A record 40% of all households with children under the age of 18 include mothers who are either the sole or primary source of income for the family, according to a new Pew Research Center analysis of data from the U.S. Census Bureau. The share was just 11% in 1960.
The income gap between the two groups is quite large. The median total family income of married mothers who earn more than their husbands was nearly $80,000 in 2011, well above the national median of $57,100 for all families with children, and nearly four times the $23,000 median for families led by a single mother.
The groups differ in other ways as well. Compared with all mothers with children under age 18, married mothers who out-earn their husbands are slightly older, disproportionally white and college educated. Single mothers, by contrast, are younger, more likely to be black or Hispanic, and less likely to have a college degree.
Chosen excerpts by Job Market Monitor
The next time you see a father out shopping with his kids, you might need to check your assumptions. “I’ll get the, ‘Oh, look, it’s a dad! That’s so sweet!’ “says Jonathan Heisey-Grove, a stay-at-home father of two young boys in Alexandria, Va., who is pretty sure the other person assumes he’s just giving Mom … Continue reading »
Mothers with infant children1 in the U.S. today are more educated than they ever have been. In 2011, more than six-in-ten (66%) had at least some college education, while 34% had a high school diploma or less and just 14% lacked a high school diploma, according to a new Pew Research Center analysis of U.S. … Continue reading »
Talented Working Mothers: 28 percent of women with Harvard MBAs had left the workforce 15 years after receiving their degree
A 2009 study from University of Califirnia Berkeley Haas School of Business found that 28 percent of women with Harvard MBAs had left the workforce 15 years after receiving their degree. A 2010 study of MBAs from top business schools by University of Chicago Booth School of Business found that hours and labor force participation … Continue reading »
Mothers who work full-time earn 21 per cent less than men, a report revealed yesterday. But even women without children are victims of Britain’s gender pay gap. On average, they earn 7 per cent less than men in full-time jobs, the Organisation for Economic Co-operation and Development said. ‘Women pay a high price for motherhood,’ … Continue reading »
Single mothers are raising more of America’s children than ever before. And for many of them, the economic precipice is creeping closer and closer. For decades the number of single-parent families has climbed higher, with the overwhelming majority of these households led by women. In 1960, just 5 million children under 18 lived with only … Continue reading »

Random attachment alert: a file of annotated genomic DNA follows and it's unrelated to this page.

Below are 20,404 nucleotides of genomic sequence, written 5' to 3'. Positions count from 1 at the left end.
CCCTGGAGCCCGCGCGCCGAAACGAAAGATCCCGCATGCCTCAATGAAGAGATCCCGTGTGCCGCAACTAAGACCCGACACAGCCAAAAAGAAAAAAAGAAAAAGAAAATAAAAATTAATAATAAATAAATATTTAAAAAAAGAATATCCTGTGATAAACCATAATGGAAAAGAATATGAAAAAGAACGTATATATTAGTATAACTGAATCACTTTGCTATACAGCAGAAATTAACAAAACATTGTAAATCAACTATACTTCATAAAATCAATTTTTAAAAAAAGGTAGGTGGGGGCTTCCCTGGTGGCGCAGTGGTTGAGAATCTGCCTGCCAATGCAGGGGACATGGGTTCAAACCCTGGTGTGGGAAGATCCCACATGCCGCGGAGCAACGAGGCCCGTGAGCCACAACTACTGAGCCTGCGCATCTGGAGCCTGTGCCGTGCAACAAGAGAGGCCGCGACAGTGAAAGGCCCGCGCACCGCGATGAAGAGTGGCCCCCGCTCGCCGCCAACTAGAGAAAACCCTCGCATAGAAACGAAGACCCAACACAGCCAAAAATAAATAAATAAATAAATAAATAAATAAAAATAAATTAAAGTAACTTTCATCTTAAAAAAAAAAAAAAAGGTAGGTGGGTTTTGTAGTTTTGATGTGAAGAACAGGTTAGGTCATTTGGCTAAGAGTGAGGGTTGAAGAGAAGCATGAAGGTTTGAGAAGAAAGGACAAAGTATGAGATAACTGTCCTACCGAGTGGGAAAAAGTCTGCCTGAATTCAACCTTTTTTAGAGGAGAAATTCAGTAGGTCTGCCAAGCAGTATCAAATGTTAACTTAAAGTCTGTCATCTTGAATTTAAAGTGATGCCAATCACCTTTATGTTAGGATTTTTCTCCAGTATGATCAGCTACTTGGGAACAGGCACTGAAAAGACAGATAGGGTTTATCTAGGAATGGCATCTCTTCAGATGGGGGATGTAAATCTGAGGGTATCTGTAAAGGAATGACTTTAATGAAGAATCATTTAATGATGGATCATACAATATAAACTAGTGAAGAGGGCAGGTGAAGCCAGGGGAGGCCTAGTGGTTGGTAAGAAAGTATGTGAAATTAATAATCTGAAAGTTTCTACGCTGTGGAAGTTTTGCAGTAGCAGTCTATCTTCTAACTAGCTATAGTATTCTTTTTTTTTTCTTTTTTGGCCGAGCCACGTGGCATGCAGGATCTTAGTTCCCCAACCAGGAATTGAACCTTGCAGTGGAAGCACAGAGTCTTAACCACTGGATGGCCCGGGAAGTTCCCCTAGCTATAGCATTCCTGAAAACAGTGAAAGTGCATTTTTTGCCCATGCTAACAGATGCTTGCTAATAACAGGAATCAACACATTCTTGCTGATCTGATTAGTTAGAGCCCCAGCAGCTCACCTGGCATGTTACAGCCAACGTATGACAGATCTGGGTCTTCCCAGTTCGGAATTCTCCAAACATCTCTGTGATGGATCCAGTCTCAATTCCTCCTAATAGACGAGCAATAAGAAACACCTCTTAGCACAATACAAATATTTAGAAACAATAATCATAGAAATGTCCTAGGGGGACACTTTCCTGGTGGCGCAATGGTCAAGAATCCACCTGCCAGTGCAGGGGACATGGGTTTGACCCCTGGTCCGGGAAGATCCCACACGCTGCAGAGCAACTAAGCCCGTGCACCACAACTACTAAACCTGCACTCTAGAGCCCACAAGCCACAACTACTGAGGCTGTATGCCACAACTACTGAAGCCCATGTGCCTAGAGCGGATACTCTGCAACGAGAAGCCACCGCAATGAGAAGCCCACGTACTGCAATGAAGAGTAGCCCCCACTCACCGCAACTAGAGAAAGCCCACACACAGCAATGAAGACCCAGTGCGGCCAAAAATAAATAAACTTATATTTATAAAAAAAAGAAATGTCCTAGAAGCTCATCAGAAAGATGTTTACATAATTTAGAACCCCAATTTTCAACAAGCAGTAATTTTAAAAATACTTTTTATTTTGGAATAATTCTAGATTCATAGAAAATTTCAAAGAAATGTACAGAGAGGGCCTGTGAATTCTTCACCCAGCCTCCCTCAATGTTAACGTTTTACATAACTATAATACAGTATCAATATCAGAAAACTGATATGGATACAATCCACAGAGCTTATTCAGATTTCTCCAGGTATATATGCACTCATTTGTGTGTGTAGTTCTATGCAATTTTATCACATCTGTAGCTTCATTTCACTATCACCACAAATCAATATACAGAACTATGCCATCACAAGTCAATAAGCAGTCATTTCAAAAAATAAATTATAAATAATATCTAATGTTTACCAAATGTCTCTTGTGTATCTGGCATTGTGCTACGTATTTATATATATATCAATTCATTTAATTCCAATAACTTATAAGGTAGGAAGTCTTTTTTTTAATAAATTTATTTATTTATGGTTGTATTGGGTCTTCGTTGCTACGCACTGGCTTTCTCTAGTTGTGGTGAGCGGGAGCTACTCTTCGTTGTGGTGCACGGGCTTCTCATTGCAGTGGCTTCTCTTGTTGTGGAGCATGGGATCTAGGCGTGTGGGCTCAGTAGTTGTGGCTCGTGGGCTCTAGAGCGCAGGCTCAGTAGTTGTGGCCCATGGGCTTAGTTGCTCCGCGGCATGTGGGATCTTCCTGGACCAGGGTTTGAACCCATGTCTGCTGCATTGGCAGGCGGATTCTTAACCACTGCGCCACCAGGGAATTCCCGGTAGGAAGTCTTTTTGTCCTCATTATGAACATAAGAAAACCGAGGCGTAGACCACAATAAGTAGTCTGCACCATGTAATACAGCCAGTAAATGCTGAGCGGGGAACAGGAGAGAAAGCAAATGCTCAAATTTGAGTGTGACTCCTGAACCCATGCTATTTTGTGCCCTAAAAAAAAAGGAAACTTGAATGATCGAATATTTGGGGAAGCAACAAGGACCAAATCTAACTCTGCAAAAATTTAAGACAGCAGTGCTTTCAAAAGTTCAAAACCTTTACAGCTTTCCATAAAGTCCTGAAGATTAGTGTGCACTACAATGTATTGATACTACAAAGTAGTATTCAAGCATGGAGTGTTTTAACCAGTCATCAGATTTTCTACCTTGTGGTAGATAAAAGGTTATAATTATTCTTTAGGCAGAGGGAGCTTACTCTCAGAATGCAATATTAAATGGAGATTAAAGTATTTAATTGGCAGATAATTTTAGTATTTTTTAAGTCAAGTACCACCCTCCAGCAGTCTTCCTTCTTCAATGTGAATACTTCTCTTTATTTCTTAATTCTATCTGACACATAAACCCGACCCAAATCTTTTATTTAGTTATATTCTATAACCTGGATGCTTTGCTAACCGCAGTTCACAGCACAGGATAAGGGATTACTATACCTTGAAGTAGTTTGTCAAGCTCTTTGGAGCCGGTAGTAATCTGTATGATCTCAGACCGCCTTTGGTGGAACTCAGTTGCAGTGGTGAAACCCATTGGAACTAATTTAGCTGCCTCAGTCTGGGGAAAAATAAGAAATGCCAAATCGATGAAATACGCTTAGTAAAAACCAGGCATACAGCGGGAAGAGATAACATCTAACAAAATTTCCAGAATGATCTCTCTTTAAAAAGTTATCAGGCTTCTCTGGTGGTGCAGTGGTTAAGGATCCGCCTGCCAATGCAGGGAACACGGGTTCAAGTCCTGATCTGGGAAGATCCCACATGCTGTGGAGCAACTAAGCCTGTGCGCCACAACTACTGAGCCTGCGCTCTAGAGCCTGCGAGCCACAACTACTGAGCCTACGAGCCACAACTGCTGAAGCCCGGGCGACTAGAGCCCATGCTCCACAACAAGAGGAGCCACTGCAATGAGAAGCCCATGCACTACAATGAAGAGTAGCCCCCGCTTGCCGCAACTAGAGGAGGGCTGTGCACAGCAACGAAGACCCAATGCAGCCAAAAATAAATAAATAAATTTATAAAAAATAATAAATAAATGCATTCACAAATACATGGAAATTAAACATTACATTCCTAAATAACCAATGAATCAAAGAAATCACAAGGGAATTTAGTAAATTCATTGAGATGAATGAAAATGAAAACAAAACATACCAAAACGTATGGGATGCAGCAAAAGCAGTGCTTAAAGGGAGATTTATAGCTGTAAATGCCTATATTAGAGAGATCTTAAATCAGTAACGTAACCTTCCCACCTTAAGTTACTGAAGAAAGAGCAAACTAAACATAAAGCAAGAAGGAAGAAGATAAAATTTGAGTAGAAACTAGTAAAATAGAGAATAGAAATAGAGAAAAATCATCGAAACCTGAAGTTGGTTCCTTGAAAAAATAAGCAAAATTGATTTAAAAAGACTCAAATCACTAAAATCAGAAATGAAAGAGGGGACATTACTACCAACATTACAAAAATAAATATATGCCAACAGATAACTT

The layoff notice was not a complete surprise. At the shipping centre in Denver where Jeanine Maez filled mail orders, the trend had been toward paperless transactions. But how Maez reacted to being unemployed in 2004 was a revelation, even to herself: She decided not to look for a new job in favour of staying … Continue reading »
In a recent “Parents & Work” survey conducted by FlexJobs from November 14 – 30th, 2012, 725 parents were asked about how work affects them and their families. The questions considered the issues working parents think about and confront on a regular basis, and how work flexibility might impact those. The results showed that working … Continue reading »
Finding the right job as a working parent is no easy task. It can be hard to juggle a family and a job, but there are jobs that make it easier for parents to balance life and work. Along with a good salary, parents often need jobs that offer flexible hours and even work-from-home opportunities. …Continue reading »
The report Unemployment from a Child’s Perspective written by Julia Isaacs examines unemployment from a child’s perspective, reporting that 6.2 million children lived in families with unemployed parents in 2012. ( Adapted chosen excerpts by Job Market Monitor to follow) When a parent loses a job, the entire family is affected, including the children. Money is suddenly tighter, and what … Continue reading »
Most parents with below-poverty incomes who are raising minor children are married. according to Married … without Means Poverty and Economic Hardship Among Married Americans by Shawn Fremstad The failure of many policy elites to recognize the extent of marital poverty covers up the profound economic struggles of millions of married parents. The paper concludes that to reduce …Continue reading »
Some parents could be forced out of work and into poverty as the rising cost of childcare outstrips wage rises, says a report. A survey by the Daycare Trust charity showed that the average cost of nursery care in Britain for children under two rose by nearly 6% last year. Average wages rose by just … Continue reading »